by carl wilson

Oh, Gr8


Zoilus was supposed to be part of this Salon feature of bloggas and snoggas critiquing the "hideously white" Live8 lineups today, but something went wrong in the editing process, so apparently my contribution will appear on Salon tomorrow. I like everybody's contributions, though the spectacle of all us armchair critics piling on the event bothers me a bit - the thing is that the agenda of Live8 is such an advance on the original Live Aid charidee model (i.e., the "drop bags of cash and food into a situation of social chaos and exacerbate the problem" model, aka the "pictures of starving children sell records" model), that I was hesitant to getting into the game of attacking a lineup clearly put together to maximize ticket sales. (But I did get sucked in, because Salon asked. After all, you'd think a couple of the UK super-strength headliners could have been sent off to the shows in other countries, making room for a little more diversity there.)

Again, I discussed the geopolitics of pop charity in a column earlier this year.

By far the chewiest response to the Live8 kerfuffle I've run across is this Mark Steyn column. For something that accuses everybody of "paternalism" it's awfully paternalistic ("here's what Africans should learn how to do"), and the suggestion that Sir Bob is punishing poor widdle western weaders "who are entirely blameless for Africa's current woes and severely constrained in their ability to do anything to alleviate them" is ridiculous - G8 leaders may not currently be responsible for egregious activities in Africa, but certainly as recently as the Cold War era, their predecessors were, and to the extent that foreign debt and restructuring are major economic issues in Africa, the powers that pull the strings at the World Bank etc. certainly have influence to wield, as well as - and this should be up Steyn's alley, shouldn't it? - in terms of what kind of trade policies to implement. (Western agricultural subsidies, for instance, are an everyday kick in the teeth to developing nations.) But still, Steyn's points about the need for civil infrastructure (instead of or along with aid) are good, and his screed about how westerners regard African music is thought-provoking - though rather than regarding it as a black-person-as-entertainer stereotype, you just might consider it giving people a chance to represent themselves publically, to be fighting for their own interests, rather than solely being spoken for and treated as objects of pity by a bunch of strangers.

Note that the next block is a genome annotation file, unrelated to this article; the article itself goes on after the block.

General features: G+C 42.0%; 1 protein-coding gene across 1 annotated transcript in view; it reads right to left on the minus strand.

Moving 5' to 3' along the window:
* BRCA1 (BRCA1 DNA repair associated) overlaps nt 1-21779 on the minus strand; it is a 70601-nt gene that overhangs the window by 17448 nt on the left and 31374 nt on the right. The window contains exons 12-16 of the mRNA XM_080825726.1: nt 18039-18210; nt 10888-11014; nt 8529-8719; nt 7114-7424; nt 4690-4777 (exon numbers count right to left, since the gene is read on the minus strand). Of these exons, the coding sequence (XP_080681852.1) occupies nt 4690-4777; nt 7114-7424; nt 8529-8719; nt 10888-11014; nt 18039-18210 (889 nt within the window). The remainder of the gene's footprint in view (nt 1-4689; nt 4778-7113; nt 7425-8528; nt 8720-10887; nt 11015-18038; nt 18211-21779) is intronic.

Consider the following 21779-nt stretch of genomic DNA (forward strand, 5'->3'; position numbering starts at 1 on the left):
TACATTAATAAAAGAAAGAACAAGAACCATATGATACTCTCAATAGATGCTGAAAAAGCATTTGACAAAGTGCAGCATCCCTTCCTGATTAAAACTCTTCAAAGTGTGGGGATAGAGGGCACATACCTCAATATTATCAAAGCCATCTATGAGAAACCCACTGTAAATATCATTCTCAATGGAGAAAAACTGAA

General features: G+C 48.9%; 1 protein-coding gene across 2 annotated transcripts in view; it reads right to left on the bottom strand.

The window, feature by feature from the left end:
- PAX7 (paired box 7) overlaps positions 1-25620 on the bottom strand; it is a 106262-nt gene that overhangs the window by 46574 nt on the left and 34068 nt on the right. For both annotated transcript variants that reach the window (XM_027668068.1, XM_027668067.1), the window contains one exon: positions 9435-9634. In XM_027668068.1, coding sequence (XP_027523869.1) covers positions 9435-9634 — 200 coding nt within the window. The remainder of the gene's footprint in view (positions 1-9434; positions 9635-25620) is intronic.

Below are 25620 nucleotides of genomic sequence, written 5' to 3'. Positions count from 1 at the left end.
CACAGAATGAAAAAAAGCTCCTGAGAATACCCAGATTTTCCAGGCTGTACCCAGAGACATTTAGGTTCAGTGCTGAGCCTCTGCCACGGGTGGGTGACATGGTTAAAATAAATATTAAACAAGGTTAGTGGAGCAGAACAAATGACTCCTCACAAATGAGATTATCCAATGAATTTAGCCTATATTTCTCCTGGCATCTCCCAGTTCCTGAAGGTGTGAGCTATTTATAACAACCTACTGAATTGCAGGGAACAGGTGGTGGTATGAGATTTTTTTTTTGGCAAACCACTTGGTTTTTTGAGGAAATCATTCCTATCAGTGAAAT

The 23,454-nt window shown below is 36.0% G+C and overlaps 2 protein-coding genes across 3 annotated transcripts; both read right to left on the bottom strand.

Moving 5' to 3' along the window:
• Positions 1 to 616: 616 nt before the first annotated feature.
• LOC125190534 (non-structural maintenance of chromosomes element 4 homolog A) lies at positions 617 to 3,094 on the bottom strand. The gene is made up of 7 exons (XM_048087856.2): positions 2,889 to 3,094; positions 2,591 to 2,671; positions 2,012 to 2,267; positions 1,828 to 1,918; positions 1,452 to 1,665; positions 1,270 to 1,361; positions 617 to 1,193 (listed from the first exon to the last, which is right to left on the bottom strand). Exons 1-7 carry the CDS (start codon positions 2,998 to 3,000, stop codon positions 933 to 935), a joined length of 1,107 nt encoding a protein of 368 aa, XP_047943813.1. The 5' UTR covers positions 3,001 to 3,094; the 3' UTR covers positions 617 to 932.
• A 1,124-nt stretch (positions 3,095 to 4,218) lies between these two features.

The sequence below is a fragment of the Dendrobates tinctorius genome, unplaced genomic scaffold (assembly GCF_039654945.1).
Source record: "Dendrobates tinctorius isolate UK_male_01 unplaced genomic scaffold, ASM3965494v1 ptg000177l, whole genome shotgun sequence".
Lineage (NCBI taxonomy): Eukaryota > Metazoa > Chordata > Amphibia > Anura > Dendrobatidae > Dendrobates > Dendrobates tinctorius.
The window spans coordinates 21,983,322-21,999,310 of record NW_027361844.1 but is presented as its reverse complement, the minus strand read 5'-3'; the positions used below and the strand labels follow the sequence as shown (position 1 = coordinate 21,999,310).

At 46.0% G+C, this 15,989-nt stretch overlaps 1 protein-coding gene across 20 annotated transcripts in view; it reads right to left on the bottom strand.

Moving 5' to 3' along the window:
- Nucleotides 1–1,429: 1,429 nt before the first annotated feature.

Still, if there's going to be a pundits' dialogue on this subject, Steyn's at least snouting about in a field of questions more substantial than who's on the marquee. ... Too bad he then feels compelled to snort the dirt up his nose and spray it all over anyone who makes a serious effort to contribute.

The Writ | Posted by zoilus on Tuesday, June 07 at 04:05 PM | Linking Posts | Comments (0)


Zoilus by Carl Wilson